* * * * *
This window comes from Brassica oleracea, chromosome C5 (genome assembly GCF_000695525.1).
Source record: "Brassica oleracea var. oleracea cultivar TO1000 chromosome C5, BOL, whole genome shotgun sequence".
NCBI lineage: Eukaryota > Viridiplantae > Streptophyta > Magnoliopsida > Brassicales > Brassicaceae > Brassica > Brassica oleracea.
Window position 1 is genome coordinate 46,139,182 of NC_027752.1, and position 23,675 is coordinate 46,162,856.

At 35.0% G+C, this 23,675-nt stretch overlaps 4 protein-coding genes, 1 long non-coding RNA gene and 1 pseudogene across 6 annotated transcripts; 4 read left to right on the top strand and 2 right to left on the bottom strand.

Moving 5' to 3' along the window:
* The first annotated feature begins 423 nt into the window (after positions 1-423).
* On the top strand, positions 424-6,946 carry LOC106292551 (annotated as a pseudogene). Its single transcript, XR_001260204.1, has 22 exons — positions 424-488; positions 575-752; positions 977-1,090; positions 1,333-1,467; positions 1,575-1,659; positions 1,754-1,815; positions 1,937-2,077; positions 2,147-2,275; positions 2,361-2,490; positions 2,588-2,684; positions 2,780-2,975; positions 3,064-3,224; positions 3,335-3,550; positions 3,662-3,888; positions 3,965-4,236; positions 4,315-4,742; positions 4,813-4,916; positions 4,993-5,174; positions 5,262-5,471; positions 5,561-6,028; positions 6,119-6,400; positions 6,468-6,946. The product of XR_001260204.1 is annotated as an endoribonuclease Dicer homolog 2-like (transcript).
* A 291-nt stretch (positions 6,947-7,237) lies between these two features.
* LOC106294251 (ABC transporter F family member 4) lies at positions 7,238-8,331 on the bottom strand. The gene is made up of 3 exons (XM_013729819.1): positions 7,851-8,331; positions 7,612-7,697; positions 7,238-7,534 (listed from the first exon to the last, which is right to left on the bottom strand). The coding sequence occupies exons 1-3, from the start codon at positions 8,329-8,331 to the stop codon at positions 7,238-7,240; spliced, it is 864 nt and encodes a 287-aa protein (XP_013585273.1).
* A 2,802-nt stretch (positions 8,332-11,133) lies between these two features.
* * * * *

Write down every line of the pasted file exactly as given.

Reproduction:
This window comes from Brassica oleracea, chromosome C5 (genome assembly GCF_000695525.1).
Source record: "Brassica oleracea var. oleracea cultivar TO1000 chromosome C5, BOL, whole genome shotgun sequence".
NCBI lineage: Eukaryota > Viridiplantae > Streptophyta > Magnoliopsida > Brassicales > Brassicaceae > Brassica > Brassica oleracea.
Window position 1 is genome coordinate 46,139,182 of NC_027752.1, and position 23,675 is coordinate 46,162,856.

At 35.0% G+C, this 23,675-nt stretch overlaps 4 protein-coding genes, 1 long non-coding RNA gene and 1 pseudogene across 6 annotated transcripts; 4 read left to right on the top strand and 2 right to left on the bottom strand.

Moving 5' to 3' along the window:
* The first annotated feature begins 423 nt into the window (after positions 1-423).
* On the top strand, positions 424-6,946 carry LOC106292551 (annotated as a pseudogene). Its single transcript, XR_001260204.1, has 22 exons — positions 424-488; positions 575-752; positions 977-1,090; positions 1,333-1,467; positions 1,575-1,659; positions 1,754-1,815; positions 1,937-2,077; positions 2,147-2,275; positions 2,361-2,490; positions 2,588-2,684; positions 2,780-2,975; positions 3,064-3,224; positions 3,335-3,550; positions 3,662-3,888; positions 3,965-4,236; positions 4,315-4,742; positions 4,813-4,916; positions 4,993-5,174; positions 5,262-5,471; positions 5,561-6,028; positions 6,119-6,400; positions 6,468-6,946. The product of XR_001260204.1 is annotated as an endoribonuclease Dicer homolog 2-like (transcript).
* A 291-nt stretch (positions 6,947-7,237) lies between these two features.
* LOC106294251 (ABC transporter F family member 4) lies at positions 7,238-8,331 on the bottom strand. The gene is made up of 3 exons (XM_013729819.1): positions 7,851-8,331; positions 7,612-7,697; positions 7,238-7,534 (listed from the first exon to the last, which is right to left on the bottom strand). The coding sequence occupies exons 1-3, from the start codon at positions 8,329-8,331 to the stop codon at positions 7,238-7,240; spliced, it is 864 nt and encodes a 287-aa protein (XP_013585273.1).
* A 2,802-nt stretch (positions 8,332-11,133) lies between these two features.